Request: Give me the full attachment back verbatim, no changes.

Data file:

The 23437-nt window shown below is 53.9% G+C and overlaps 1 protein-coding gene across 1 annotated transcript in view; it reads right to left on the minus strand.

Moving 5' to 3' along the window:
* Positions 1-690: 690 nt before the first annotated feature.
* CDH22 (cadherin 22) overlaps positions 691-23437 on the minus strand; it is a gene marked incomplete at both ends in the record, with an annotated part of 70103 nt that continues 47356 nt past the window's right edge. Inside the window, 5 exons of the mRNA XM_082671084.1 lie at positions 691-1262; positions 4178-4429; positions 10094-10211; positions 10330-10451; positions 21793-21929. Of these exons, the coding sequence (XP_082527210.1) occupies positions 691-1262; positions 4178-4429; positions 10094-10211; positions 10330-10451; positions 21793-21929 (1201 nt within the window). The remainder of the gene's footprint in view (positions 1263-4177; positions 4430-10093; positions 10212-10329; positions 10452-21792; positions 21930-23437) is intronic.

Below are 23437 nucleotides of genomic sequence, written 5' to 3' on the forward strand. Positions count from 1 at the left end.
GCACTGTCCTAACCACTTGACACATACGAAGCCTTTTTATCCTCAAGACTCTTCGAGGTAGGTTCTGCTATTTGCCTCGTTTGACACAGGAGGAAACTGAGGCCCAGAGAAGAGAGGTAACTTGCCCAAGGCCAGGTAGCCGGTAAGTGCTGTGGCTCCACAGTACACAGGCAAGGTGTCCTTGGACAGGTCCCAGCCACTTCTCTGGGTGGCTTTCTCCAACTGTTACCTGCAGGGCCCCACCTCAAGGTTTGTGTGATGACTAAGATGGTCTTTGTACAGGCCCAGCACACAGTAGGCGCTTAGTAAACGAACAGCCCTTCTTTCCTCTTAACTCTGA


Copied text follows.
The 23437-nt window shown below is 53.9% G+C and overlaps 1 protein-coding gene across 1 annotated transcript in view; it reads right to left on the minus strand.

Moving 5' to 3' along the window:
* Positions 1-690: 690 nt before the first annotated feature.
* CDH22 (cadherin 22) overlaps positions 691-23437 on the minus strand; it is a gene marked incomplete at both ends in the record, with an annotated part of 70103 nt that continues 47356 nt past the window's right edge. Inside the window, 5 exons of the mRNA XM_082671084.1 lie at positions 691-1262; positions 4178-4429; positions 10094-10211; positions 10330-10451; positions 21793-21929. Of these exons, the coding sequence (XP_082527210.1) occupies positions 691-1262; positions 4178-4429; positions 10094-10211; positions 10330-10451; positions 21793-21929 (1201 nt within the window). The remainder of the gene's footprint in view (positions 1263-4177; positions 4430-10093; positions 10212-10329; positions 10452-21792; positions 21930-23437) is intronic.

Below are 23437 nucleotides of genomic sequence, written 5' to 3' on the forward strand. Positions count from 1 at the left end.
GCACTGTCCTAACCACTTGACACATACGAAGCCTTTTTATCCTCAAGACTCTTCGAGGTAGGTTCTGCTATTTGCCTCGTTTGACACAGGAGGAAACTGAGGCCCAGAGAAGAGAGGTAACTTGCCCAAGGCCAGGTAGCCGGTAAGTGCTGTGGCTCCACAGTACACAGGCAAGGTGTCCTTGGACAGGTCCCAGCCACTTCTCTGGGTGGCTTTCTCCAACTGTTACCTGCAGGGCCCCACCTCAAGGTTTGTGTGATGACTAAGATGGTCTTTGTACAGGCCCAGCACACAGTAGGCGCTTAGTAAACGAACAGCCCTTCTTTCCTCTTAACTCTGA